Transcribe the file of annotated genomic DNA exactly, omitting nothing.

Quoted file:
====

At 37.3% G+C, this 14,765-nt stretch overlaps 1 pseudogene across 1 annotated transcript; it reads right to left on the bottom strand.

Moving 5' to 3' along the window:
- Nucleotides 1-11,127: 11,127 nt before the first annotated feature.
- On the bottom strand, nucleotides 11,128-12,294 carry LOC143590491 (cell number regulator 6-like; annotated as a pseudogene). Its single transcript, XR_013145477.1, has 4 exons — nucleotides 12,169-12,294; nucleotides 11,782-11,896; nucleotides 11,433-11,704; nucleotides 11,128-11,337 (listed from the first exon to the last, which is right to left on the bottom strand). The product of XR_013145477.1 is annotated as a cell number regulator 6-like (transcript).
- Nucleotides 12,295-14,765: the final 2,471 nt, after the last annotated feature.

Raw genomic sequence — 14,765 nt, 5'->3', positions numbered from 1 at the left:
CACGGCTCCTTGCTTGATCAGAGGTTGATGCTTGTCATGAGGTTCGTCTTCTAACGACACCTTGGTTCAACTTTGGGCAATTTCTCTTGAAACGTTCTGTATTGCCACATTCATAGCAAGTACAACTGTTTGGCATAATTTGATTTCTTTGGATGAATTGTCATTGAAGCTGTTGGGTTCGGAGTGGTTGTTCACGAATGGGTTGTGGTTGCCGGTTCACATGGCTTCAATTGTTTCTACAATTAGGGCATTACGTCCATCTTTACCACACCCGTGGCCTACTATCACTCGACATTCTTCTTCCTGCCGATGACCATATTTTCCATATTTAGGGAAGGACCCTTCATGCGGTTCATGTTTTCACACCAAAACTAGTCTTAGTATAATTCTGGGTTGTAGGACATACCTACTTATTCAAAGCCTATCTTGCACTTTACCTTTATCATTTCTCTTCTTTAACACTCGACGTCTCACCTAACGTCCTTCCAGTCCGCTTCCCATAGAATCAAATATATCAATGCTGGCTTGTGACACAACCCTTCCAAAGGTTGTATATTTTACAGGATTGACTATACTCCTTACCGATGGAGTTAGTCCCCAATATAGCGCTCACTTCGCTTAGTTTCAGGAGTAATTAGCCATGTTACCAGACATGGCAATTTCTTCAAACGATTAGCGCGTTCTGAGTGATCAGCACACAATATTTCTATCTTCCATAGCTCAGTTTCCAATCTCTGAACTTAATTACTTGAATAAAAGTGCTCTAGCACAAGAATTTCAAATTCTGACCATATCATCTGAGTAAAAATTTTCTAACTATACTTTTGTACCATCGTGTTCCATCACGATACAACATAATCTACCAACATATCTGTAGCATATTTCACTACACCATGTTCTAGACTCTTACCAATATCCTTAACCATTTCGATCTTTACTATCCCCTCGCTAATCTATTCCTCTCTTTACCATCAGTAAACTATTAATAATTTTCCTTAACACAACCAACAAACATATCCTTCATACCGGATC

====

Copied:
At 37.3% G+C, this 14,765-nt stretch overlaps 1 pseudogene across 1 annotated transcript; it reads right to left on the bottom strand.

Moving 5' to 3' along the window:
- Nucleotides 1-11,127: 11,127 nt before the first annotated feature.
- On the bottom strand, nucleotides 11,128-12,294 carry LOC143590491 (cell number regulator 6-like; annotated as a pseudogene). Its single transcript, XR_013145477.1, has 4 exons — nucleotides 12,169-12,294; nucleotides 11,782-11,896; nucleotides 11,433-11,704; nucleotides 11,128-11,337 (listed from the first exon to the last, which is right to left on the bottom strand). The product of XR_013145477.1 is annotated as a cell number regulator 6-like (transcript).
- Nucleotides 12,295-14,765: the final 2,471 nt, after the last annotated feature.

Raw genomic sequence — 14,765 nt, 5'->3', positions numbered from 1 at the left:
CACGGCTCCTTGCTTGATCAGAGGTTGATGCTTGTCATGAGGTTCGTCTTCTAACGACACCTTGGTTCAACTTTGGGCAATTTCTCTTGAAACGTTCTGTATTGCCACATTCATAGCAAGTACAACTGTTTGGCATAATTTGATTTCTTTGGATGAATTGTCATTGAAGCTGTTGGGTTCGGAGTGGTTGTTCACGAATGGGTTGTGGTTGCCGGTTCACATGGCTTCAATTGTTTCTACAATTAGGGCATTACGTCCATCTTTACCACACCCGTGGCCTACTATCACTCGACATTCTTCTTCCTGCCGATGACCATATTTTCCATATTTAGGGAAGGACCCTTCATGCGGTTCATGTTTTCACACCAAAACTAGTCTTAGTATAATTCTGGGTTGTAGGACATACCTACTTATTCAAAGCCTATCTTGCACTTTACCTTTATCATTTCTCTTCTTTAACACTCGACGTCTCACCTAACGTCCTTCCAGTCCGCTTCCCATAGAATCAAATATATCAATGCTGGCTTGTGACACAACCCTTCCAAAGGTTGTATATTTTACAGGATTGACTATACTCCTTACCGATGGAGTTAGTCCCCAATATAGCGCTCACTTCGCTTAGTTTCAGGAGTAATTAGCCATGTTACCAGACATGGCAATTTCTTCAAACGATTAGCGCGTTCTGAGTGATCAGCACACAATATTTCTATCTTCCATAGCTCAGTTTCCAATCTCTGAACTTAATTACTTGAATAAAAGTGCTCTAGCACAAGAATTTCAAATTCTGACCATATCATCTGAGTAAAAATTTTCTAACTATACTTTTGTACCATCGTGTTCCATCACGATACAACATAATCTACCAACATATCTGTAGCATATTTCACTACACCATGTTCTAGACTCTTACCAATATCCTTAACCATTTCGATCTTTACTATCCCCTCGCTAATCTATTCCTCTCTTTACCATCAGTAAACTATTAATAATTTTCCTTAACACAACCAACAAACATATCCTTCATACCGGATC